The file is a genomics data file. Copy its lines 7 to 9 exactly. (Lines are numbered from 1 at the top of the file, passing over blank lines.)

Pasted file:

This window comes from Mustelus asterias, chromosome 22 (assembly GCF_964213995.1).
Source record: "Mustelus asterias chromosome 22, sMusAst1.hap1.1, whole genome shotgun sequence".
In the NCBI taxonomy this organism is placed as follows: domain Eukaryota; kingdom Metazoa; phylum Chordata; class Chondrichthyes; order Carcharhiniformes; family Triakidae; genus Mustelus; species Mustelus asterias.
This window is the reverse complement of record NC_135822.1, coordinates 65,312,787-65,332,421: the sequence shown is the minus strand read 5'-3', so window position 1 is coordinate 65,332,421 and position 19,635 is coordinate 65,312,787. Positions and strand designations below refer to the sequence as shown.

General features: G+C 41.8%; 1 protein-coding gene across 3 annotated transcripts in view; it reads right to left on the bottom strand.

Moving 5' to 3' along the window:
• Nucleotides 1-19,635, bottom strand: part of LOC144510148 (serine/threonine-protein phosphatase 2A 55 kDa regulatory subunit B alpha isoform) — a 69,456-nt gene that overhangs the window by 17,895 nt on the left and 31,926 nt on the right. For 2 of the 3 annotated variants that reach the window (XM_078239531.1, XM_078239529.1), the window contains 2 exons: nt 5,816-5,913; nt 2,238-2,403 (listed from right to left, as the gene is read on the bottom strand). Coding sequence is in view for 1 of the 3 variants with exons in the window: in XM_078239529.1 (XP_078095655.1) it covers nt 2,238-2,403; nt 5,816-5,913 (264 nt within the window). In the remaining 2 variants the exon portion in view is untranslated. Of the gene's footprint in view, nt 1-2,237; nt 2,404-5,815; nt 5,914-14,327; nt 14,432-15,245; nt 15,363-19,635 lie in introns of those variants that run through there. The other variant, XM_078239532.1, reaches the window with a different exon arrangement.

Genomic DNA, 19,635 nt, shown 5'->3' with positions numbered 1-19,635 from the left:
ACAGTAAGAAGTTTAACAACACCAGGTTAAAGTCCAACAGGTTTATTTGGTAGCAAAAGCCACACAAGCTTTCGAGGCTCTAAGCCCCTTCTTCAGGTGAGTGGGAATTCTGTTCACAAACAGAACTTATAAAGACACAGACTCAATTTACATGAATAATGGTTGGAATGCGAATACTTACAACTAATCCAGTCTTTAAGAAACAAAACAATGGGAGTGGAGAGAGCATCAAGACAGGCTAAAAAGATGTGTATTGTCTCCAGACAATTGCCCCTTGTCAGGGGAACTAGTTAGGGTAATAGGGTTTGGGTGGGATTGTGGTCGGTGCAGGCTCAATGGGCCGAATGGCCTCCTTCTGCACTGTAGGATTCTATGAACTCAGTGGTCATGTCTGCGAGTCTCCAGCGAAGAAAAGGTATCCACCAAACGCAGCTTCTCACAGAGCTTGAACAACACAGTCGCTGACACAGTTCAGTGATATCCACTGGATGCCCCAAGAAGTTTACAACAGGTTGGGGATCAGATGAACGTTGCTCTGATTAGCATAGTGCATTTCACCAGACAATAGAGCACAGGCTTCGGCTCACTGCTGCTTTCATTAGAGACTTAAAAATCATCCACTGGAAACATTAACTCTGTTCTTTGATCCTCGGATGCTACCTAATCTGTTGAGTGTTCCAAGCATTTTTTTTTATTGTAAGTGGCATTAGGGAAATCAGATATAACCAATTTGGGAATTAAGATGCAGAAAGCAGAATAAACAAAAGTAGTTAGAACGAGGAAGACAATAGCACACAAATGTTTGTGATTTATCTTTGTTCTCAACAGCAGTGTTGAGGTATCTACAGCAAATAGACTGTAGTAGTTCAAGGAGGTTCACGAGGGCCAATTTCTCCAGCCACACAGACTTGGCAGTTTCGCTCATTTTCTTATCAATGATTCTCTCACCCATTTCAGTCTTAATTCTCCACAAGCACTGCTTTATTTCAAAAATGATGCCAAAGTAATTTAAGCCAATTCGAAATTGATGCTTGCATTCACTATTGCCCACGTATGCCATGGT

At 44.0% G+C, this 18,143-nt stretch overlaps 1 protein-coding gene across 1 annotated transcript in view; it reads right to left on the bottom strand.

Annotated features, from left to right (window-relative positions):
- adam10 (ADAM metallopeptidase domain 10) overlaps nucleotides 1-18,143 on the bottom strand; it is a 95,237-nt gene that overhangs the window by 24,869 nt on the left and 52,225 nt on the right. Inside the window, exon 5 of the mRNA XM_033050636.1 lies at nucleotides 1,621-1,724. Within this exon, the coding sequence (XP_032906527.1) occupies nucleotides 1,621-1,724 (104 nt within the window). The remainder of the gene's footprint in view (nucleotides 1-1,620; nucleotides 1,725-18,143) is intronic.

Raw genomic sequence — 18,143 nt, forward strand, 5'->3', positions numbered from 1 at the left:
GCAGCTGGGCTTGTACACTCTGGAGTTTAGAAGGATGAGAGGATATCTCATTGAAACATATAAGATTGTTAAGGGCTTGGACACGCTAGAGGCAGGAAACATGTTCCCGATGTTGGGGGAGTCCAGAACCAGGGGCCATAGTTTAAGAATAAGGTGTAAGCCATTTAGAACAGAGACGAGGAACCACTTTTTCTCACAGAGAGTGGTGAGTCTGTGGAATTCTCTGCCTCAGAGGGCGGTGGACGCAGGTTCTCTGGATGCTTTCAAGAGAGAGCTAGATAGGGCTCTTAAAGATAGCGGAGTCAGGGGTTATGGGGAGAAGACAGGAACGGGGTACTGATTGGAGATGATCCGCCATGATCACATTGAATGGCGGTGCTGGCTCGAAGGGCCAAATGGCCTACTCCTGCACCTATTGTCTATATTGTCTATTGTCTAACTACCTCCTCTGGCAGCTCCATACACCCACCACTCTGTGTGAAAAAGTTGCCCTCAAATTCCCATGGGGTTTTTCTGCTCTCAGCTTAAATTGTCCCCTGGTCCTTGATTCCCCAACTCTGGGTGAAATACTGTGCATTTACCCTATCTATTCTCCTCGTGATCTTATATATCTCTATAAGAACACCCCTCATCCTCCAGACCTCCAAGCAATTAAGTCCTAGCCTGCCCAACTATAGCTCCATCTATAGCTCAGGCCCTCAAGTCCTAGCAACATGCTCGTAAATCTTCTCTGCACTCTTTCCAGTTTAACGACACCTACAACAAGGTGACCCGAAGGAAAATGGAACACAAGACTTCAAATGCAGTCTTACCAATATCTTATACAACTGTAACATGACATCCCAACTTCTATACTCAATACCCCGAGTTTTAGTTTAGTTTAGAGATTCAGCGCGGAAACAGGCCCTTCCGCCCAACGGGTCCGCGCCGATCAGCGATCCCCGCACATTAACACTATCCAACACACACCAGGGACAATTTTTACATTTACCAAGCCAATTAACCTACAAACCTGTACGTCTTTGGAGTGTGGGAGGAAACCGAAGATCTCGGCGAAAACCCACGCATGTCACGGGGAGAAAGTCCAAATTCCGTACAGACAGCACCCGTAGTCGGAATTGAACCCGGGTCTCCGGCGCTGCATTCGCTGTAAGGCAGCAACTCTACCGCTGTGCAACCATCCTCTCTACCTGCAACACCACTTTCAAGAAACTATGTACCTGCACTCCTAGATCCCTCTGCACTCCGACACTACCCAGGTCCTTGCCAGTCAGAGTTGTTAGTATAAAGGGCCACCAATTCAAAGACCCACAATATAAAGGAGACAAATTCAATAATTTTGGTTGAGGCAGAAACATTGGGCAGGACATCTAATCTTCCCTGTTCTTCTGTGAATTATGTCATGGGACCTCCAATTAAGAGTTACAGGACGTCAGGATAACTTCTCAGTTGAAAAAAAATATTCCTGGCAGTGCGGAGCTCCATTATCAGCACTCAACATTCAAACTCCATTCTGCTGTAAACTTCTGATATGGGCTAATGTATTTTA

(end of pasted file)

• Nucleotides 1-19,635, bottom strand: part of LOC144510148 (serine/threonine-protein phosphatase 2A 55 kDa regulatory subunit B alpha isoform) — a 69,456-nt gene that overhangs the window by 17,895 nt on the left and 31,926 nt on the right. For 2 of the 3 annotated variants that reach the window (XM_078239531.1, XM_078239529.1), the window contains 2 exons: nt 5,816-5,913; nt 2,238-2,403 (listed from right to left, as the gene is read on the bottom strand). Coding sequence is in view for 1 of the 3 variants with exons in the window: in XM_078239529.1 (XP_078095655.1) it covers nt 2,238-2,403; nt 5,816-5,913 (264 nt within the window). In the remaining 2 variants the exon portion in view is untranslated. Of the gene's footprint in view, nt 1-2,237; nt 2,404-5,815; nt 5,914-14,327; nt 14,432-15,245; nt 15,363-19,635 lie in introns of those variants that run through there. The other variant, XM_078239532.1, reaches the window with a different exon arrangement.

Genomic DNA, 19,635 nt, shown 5'->3' with positions numbered 1-19,635 from the left:
ACAGTAAGAAGTTTAACAACACCAGGTTAAAGTCCAACAGGTTTATTTGGTAGCAAAAGCCACACAAGCTTTCGAGGCTCTAAGCCCCTTCTTCAGGTGAGTGGGAATTCTGTTCACAAACAGAACTTATAAAGACACAGACTCAATTTACATGAATAATGGTTGGAATGCGAATACTTACAACTAATCCAGTCTTTAAGAAACAAAACAATGGGAGTGGAGAGAGCATCAAGACAGGCTAAAAAGATGTGTATTGTCTCCAGACAATTGCCCCTTGTCAGGGGAACTAGTTAGGGTAATAGGGTTTGGGTGGGATTGTGGTCGGTGCAGGCTCAATGGGCCGAATGGCCTCCTTCTGCACTGTAGGATTCTATGAACTCAGTGGTCATGTCTGCGAGTCTCCAGCGAAGAAAAGGTATCCACCAAACGCAGCTTCTCACAGAGCTTGAACAACACAGTCGCTGACACAGTTCAGTGATATCCACTGGATGCCCCAAGAAGTTTACAACAGGTTGGGGATCAGATGAACGTTGCTCTGATTAGCATAGTGCATTTCACCAGACAATAGAGCACAGGCTTCGGCTCACTGCTGCTTTCATTAGAGACTTAAAAATCATCCACTGGAAACATTAACTCTGTTCTTTGATCCTCGGATGCTACCTAATCTGTTGAGTGTTCCAAGCATTTTTTTTTATTGTAAGTGGCATTAGGGAAATCAGATATAACCAATTTGGGAATTAAGATGCAGAAAGCAGAATAAACAAAAGTAGTTAGAACGAGGAAGACAATAGCACACAAATGTTTGTGATTTATCTTTGTTCTCAACAGCAGTGTTGAGGTATCTACAGCAAATAGACTGTAGTAGTTCAAGGAGGTTCACGAGGGCCAATTTCTCCAGCCACACAGACTTGGCAGTTTCGCTCATTTTCTTATCAATGATTCTCTCACCCATTTCAGTCTTAATTCTCCACAAGCACTGCTTTATTTCAAAAATGATGCCAAAGTAATTTAAGCCAATTCGAAATTGATGCTTGCATTCACTATTGCCCACGTATGCCATGGT